Before super-abundance can be achieved however, we must consider how this super-abundance would be used and what socio-economic form it would take. Material abundance is typically seen through the lens of consumer capitalism, which requires an abundance that is ever increasing and encouraging ever-increasing consumption, namely to generate profit for investors in the goods and services being consumed. We know that this approach is pushing up against planetary limits and is not good for the human soul or our relationships with God, others, and creation. Is there another way to think about material abundance and its form and purpose? Rather than seeing super-abundance as simply a way of increasing consumption of material or digital goods and services, the goal of super-abundance could be simply to provide the material foundations humans need to fulfill their true purpose. For this goal of super-abundance to be distinct from the consumerist goal of super-abundance, the true purpose of human life must be something other than being a consumer of evermore goods and services to generate evermore profit for investors.

From a Christian perspective, God created humans to be loved, to love God, to love others, and care for God’s world. Living out this purpose does require that our basic physical needs are met. Super-abundance could provide everything a person needs materially to fulfill that purpose. You are most able to love others when you are healthy, well-fed, and have a place to live, for example. On the other hand, the Christian perspective makes satisfaction of material needs through super-abundance just one part of enabling humans to live out their true purpose. Humans have more needs than material ones. Man does not live by bread alone. Humans also need faith, hope, and love which will not come simply having an infinite supply of food, medicine, or technological devices. Furthermore, a need-based approach to super-abundance would not require us to continuously extract more resources from the planet in order to continually increase consumption and production for the sake of profit, whether this is referring to raw materials for physical products or more energy for digital technology. We can have a sustainable super-abundance which provides for the basic needs of every human so they can thrive while still effectively caring for creation and allowing the non-human world to flourish as well. The ideal would be having everything materially that is needed for humans to flourish and having a recycling system so efficient that civilization rarely needs to extract more resources from the outside environment.  True super-abundance would also require that goods and services are accessible to everyone not just the most affluent. Super-abundance, to not result in a dystopia, would need to include a super-abundance of the commons.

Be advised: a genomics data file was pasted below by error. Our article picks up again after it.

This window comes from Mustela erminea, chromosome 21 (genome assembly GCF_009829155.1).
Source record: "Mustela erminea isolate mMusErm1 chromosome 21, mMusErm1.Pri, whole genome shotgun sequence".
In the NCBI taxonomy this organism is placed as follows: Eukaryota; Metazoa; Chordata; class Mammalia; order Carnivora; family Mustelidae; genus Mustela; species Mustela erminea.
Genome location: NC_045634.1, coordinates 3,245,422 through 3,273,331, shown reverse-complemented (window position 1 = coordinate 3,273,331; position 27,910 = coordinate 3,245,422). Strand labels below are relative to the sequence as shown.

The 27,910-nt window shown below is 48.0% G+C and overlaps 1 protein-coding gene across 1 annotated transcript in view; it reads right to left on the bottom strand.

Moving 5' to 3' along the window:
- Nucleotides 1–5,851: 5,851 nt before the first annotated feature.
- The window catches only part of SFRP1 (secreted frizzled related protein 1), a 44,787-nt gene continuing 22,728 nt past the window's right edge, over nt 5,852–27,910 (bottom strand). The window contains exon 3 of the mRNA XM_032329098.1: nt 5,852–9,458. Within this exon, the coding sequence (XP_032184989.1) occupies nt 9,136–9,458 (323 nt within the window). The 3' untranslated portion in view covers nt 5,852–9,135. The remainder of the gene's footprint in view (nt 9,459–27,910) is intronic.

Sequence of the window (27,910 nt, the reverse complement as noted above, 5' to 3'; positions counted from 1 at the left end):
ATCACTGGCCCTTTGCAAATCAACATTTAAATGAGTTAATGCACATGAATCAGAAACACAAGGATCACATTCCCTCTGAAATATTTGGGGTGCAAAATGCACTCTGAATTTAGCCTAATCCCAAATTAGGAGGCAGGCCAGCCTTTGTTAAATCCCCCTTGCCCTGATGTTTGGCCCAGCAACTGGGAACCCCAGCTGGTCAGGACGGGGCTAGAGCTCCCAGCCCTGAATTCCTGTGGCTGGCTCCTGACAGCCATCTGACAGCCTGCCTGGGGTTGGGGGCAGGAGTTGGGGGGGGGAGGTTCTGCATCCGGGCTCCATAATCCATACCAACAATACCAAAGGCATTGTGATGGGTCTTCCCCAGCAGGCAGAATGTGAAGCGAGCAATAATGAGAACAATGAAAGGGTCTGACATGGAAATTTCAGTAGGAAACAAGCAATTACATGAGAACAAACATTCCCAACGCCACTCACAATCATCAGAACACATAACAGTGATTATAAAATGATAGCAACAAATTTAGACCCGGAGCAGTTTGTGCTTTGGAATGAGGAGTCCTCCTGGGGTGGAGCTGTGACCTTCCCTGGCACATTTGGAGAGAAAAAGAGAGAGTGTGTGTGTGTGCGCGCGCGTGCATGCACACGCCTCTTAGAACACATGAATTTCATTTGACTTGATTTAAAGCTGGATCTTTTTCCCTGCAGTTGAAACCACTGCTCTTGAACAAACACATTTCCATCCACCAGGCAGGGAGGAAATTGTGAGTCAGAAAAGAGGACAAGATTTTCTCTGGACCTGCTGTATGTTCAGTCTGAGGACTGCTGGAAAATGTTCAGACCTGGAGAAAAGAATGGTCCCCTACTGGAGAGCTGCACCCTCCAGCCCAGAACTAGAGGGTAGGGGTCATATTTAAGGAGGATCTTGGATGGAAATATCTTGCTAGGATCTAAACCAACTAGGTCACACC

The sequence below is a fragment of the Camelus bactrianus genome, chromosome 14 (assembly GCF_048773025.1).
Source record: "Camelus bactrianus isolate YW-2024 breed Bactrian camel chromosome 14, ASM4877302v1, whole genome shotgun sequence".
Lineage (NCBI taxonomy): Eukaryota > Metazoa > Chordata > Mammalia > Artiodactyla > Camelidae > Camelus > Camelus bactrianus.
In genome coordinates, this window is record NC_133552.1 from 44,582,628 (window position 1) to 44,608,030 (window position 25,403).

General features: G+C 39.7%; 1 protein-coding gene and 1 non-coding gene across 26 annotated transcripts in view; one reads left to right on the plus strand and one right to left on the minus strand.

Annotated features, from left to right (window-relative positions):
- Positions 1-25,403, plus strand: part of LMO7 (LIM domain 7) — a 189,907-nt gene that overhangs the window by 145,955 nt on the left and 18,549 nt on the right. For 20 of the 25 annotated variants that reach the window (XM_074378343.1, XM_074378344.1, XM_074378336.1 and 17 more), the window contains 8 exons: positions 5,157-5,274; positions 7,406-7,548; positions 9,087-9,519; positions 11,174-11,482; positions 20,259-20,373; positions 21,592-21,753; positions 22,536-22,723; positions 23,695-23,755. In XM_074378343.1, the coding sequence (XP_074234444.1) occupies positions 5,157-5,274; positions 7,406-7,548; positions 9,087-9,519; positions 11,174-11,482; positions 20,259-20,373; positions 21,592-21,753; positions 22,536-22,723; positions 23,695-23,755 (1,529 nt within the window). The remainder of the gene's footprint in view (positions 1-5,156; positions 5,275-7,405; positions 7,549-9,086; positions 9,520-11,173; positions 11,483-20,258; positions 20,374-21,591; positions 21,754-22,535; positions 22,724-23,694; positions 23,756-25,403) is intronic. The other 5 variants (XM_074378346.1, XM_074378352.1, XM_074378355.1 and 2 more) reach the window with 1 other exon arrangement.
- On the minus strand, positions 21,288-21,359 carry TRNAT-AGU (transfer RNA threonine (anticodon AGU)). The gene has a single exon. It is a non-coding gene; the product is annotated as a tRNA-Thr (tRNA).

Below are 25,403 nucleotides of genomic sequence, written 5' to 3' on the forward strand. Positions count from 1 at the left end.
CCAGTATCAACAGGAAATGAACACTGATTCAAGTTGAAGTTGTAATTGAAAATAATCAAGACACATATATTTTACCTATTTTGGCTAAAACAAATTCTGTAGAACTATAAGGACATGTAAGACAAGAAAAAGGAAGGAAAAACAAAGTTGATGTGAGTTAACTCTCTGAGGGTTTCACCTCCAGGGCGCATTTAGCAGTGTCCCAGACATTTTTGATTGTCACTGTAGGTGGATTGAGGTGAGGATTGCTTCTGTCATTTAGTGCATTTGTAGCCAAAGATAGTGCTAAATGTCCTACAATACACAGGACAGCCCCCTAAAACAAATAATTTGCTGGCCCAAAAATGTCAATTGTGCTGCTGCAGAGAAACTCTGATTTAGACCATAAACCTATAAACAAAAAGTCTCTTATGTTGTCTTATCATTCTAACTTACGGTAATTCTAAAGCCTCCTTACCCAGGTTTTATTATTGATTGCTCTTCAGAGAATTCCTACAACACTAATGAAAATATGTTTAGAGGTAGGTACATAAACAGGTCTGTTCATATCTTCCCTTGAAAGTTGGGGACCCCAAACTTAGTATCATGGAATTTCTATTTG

Super-abundance can liberate humans from the physical and spiritual suffering that results from a lack of resources. This makes it an essential part of a Christian Transhumanism. On the other hand, super-abundance by itself will not enable humans to live out their true purpose and be satisfied. The psychological suffering that results from the consumerist use of material abundance, even among those who are affluent and living in developed countries, shows that material abundance is only one part of what is needed to live a truly human life. We need relationships. We need meaningful work. Most of all, we need God.